To commemorate the 39th anniversary of the legendary John Wayne’s passing on June 11, 1979, please enjoy this submission from the estimable pen of BAMF Style reader and contributor “W.T. Hatch.”
John Wayne as John Bernard Books, aging gunfighter
Carson City, Nevada, January 1901
Film: The Shootist
Release Date: August 20, 1976
Director: Don Siegel
Wardrobe Credit: Luster Bayless
I won’t be wronged, I won’t be insulted, and I won’t be laid a hand on. I don’t do these things to other people, and I require the same from them.
The Shootist was John Wayne’s final movie role and no actor, before or since, had a more fitting last appearance on the silver screen. Wayne plays John Bernard “J.B.” Books, the most “celebrated shootist extant,” in turn-of-the-century Carson City, Nevada. The film opens with a montage from the Duke’s earlier pictures providing Books’ background as a gunman and occasional lawman in the Old West. Now the last of his kind, Books travels to Carson City seeking assistance from his physician in what may be his final battle against cancer. This deeply compelling story is revealed as Books confronts the consequences of both his life and his own pending mortality. Continue reading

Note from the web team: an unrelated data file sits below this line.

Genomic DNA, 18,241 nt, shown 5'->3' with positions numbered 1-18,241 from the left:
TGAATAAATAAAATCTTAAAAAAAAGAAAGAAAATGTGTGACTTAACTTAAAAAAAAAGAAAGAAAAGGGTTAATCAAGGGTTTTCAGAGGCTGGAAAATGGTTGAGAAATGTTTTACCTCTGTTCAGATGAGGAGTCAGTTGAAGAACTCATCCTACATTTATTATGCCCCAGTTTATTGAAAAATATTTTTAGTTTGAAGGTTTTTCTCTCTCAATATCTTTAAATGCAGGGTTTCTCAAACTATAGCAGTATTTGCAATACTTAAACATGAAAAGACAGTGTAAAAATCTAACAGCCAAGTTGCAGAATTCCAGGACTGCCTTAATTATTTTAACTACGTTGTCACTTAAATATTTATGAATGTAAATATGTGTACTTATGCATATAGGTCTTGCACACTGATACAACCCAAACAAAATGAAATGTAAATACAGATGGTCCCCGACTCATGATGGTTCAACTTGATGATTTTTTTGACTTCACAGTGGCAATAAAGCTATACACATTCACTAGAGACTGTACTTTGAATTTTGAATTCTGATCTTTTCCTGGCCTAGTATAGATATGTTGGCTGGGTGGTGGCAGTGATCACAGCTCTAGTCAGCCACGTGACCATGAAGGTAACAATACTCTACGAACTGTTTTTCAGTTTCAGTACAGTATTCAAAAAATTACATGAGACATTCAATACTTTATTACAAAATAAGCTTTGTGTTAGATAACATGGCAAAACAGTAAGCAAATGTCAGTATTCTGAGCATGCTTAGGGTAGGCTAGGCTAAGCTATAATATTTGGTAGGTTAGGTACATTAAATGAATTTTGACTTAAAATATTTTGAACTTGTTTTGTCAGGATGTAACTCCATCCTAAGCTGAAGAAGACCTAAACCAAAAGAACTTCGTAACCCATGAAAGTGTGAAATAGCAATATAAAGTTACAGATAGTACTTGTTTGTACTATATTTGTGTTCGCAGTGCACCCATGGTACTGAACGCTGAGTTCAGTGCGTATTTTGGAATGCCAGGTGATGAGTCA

Robert Redford as Harry Longbaugh, aka “The Sundance Kid”, laconic and sharp-shooting American outlaw
Colorado, Fall 1898
Film: Butch Cassidy and the Sundance Kid
Release Date: October 24, 1969
Director: George Roy Hill
Costume Designer: Edith Head
Last year, we celebrated Robert Redford’s 78th birthday (and Throwback Tuesday, which I’ve decided can be a thing) by breaking down the Sundance Kid’s traveling suit when he and Butch Cassidy pack up and head to Bolivia. This year, for Bob’s 79th, we’ll look at his main outfit leading up to that – a badass assortment of Western wear that epitomize American outlaw style at the turn of the century.
What’d He Wear?
Although the film’s audience would be hard-pressed to call either Butch or Sundance a true villain despite their criminal vocations, Sundance is certainly the darker-demeanored of the two, reflected by his attire. In Bolivia, he wears a black suit and black hat. While still conducting his banditry in the U.S., he wears all black save for a brown corduroy jacket. By default, he becomes the film’s personification of the “black-hatted outlaw” trope although his easy charm differentiates him from more villianous contemporaries like Lee Van Cleef in The Good, the Bad, and the Ugly.
The one major non-black part of his American banditry outfit is the brown wide-waled corduroy jacket. The jacket looks as well-traveled as Sundance himself, providing him comfortable and surprisingly fashionable outerwear that allows a wide range of motion for a man whose job includes jumping on and off of moving trains. Continue reading